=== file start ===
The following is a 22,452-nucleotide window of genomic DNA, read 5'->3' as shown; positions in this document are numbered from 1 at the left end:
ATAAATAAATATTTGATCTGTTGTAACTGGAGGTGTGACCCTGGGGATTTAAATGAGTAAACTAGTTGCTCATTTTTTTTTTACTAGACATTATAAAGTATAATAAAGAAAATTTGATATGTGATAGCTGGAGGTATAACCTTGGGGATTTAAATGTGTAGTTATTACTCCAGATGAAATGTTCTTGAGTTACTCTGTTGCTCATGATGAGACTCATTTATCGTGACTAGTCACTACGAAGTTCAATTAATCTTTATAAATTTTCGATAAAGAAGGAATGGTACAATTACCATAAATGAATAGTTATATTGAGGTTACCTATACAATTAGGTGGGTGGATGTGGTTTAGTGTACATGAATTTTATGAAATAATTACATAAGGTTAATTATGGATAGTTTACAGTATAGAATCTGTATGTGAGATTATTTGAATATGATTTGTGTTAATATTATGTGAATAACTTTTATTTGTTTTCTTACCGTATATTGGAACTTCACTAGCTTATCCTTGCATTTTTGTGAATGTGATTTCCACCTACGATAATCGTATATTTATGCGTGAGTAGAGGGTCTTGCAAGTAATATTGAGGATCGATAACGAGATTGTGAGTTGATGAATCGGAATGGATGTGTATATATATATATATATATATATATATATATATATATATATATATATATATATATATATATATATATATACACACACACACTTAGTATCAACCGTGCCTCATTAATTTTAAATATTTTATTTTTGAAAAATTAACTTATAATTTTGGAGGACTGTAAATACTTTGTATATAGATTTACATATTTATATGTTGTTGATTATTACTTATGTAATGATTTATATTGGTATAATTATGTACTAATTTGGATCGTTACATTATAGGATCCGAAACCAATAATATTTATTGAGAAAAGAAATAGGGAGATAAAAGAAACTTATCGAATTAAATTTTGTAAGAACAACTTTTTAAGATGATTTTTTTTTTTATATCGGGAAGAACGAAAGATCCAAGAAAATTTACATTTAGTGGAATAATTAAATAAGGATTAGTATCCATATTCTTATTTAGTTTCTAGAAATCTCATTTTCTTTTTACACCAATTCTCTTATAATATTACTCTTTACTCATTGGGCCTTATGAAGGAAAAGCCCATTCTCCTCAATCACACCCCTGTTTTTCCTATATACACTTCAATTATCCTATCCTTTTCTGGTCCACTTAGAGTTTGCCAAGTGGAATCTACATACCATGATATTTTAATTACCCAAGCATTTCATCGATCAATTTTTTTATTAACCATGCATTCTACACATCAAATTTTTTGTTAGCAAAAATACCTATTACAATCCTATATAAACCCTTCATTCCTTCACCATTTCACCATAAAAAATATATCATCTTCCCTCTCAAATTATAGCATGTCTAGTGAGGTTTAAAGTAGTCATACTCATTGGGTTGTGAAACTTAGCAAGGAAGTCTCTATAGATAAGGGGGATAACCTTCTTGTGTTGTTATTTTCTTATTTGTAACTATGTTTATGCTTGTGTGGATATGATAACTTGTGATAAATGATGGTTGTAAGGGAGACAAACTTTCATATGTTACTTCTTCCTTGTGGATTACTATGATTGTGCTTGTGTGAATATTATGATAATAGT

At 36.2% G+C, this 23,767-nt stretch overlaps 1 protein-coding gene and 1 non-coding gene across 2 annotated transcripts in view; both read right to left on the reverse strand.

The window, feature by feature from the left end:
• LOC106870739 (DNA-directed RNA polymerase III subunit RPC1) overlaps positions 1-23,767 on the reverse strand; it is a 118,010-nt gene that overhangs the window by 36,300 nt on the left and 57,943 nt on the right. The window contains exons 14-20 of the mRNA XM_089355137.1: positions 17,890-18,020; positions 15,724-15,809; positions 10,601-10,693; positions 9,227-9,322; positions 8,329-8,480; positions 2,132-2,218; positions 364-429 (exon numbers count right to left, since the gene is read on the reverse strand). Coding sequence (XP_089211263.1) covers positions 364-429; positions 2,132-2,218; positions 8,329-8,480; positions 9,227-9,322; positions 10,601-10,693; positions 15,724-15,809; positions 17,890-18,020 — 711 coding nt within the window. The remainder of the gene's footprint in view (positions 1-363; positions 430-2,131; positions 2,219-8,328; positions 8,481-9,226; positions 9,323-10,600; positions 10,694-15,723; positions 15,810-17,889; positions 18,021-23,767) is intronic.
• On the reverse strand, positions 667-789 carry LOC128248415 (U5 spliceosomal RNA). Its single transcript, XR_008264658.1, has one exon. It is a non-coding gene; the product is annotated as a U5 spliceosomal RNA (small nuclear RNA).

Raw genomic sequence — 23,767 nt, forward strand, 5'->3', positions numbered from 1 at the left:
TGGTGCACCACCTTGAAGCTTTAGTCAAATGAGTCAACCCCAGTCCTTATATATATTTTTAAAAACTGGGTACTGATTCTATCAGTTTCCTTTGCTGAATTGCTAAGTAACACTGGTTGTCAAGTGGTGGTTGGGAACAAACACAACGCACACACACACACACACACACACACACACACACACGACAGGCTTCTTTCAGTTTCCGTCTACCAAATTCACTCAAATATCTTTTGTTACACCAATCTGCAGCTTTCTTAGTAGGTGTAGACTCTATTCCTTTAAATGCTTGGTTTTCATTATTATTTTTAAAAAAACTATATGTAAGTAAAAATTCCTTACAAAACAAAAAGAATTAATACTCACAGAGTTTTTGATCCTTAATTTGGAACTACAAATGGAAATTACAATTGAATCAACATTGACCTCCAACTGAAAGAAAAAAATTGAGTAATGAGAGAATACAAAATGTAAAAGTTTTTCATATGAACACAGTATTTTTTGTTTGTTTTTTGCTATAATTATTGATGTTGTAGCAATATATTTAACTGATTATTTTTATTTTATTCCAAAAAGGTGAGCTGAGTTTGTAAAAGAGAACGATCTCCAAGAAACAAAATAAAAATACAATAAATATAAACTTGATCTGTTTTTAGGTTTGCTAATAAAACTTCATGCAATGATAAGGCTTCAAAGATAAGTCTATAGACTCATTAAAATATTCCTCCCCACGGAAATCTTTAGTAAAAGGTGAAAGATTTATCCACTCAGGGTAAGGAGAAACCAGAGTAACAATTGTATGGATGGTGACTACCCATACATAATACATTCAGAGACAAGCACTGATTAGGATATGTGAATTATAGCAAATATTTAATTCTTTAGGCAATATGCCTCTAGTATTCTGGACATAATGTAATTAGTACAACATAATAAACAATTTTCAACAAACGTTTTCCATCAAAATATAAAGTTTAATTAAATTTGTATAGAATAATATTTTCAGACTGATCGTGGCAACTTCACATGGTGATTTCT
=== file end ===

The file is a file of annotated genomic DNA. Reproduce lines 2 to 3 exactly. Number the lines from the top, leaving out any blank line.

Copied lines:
ATAAATAAATATTTGATCTGTTGTAACTGGAGGTGTGACCCTGGGGATTTAAATGAGTAAACTAGTTGCTCATTTTTTTTTTACTAGACATTATAAAGTATAATAAAGAAAATTTGATATGTGATAGCTGGAGGTATAACCTTGGGGATTTAAATGTGTAGTTATTACTCCAGATGAAATGTTCTTGAGTTACTCTGTTGCTCATGATGAGACTCATTTATCGTGACTAGTCACTACGAAGTTCAATTAATCTTTATAAATTTTCGATAAAGAAGGAATGGTACAATTACCATAAATGAATAGTTATATTGAGGTTACCTATACAATTAGGTGGGTGGATGTGGTTTAGTGTACATGAATTTTATGAAATAATTACATAAGGTTAATTATGGATAGTTTACAGTATAGAATCTGTATGTGAGATTATTTGAATATGATTTGTGTTAATATTATGTGAATAACTTTTATTTGTTTTCTTACCGTATATTGGAACTTCACTAGCTTATCCTTGCATTTTTGTGAATGTGATTTCCACCTACGATAATCGTATATTTATGCGTGAGTAGAGGGTCTTGCAAGTAATATTGAGGATCGATAACGAGATTGTGAGTTGATGAATCGGAATGGATGTGTATATATATATATATATATATATATATATATATATATATATATATATATATATATATATATATATATATACACACACACACTTAGTATCAACCGTGCCTCATTAATTTTAAATATTTTATTTTTGAAAAATTAACTTATAATTTTGGAGGACTGTAAATACTTTGTATATAGATTTACATATTTATATGTTGTTGATTATTACTTATGTAATGATTTATATTGGTATAATTATGTACTAATTTGGATCGTTACATTATAGGATCCGAAACCAATAATATTTATTGAGAAAAGAAATAGGGAGATAAAAGAAACTTATCGAATTAAATTTTGTAAGAACAACTTTTTAAGATGATTTTTTTTTTTATATCGGGAAGAACGAAAGATCCAAGAAAATTTACATTTAGTGGAATAATTAAATAAGGATTAGTATCCATATTCTTATTTAGTTTCTAGAAATCTCATTTTCTTTTTACACCAATTCTCTTATAATATTACTCTTTACTCATTGGGCCTTATGAAGGAAAAGCCCATTCTCCTCAATCACACCCCTGTTTTTCCTATATACACTTCAATTATCCTATCCTTTTCTGGTCCACTTAGAGTTTGCCAAGTGGAATCTACATACCATGATATTTTAATTACCCAAGCATTTCATCGATCAATTTTTTTATTAACCATGCATTCTACACATCAAATTTTTTGTTAGCAAAAATACCTATTACAATCCTATATAAACCCTTCATTCCTTCACCATTTCACCATAAAAAATATATCATCTTCCCTCTCAAATTATAGCATGTCTAGTGAGGTTTAAAGTAGTCATACTCATTGGGTTGTGAAACTTAGCAAGGAAGTCTCTATAGATAAGGGGGATAACCTTCTTGTGTTGTTATTTTCTTATTTGTAACTATGTTTATGCTTGTGTGGATATGATAACTTGTGATAAATGATGGTTGTAAGGGAGACAAACTTTCATATGTTACTTCTTCCTTGTGGATTACTATGATTGTGCTTGTGTGAATATTATGATAATAGT

At 36.2% G+C, this 23,767-nt stretch overlaps 1 protein-coding gene and 1 non-coding gene across 2 annotated transcripts in view; both read right to left on the reverse strand.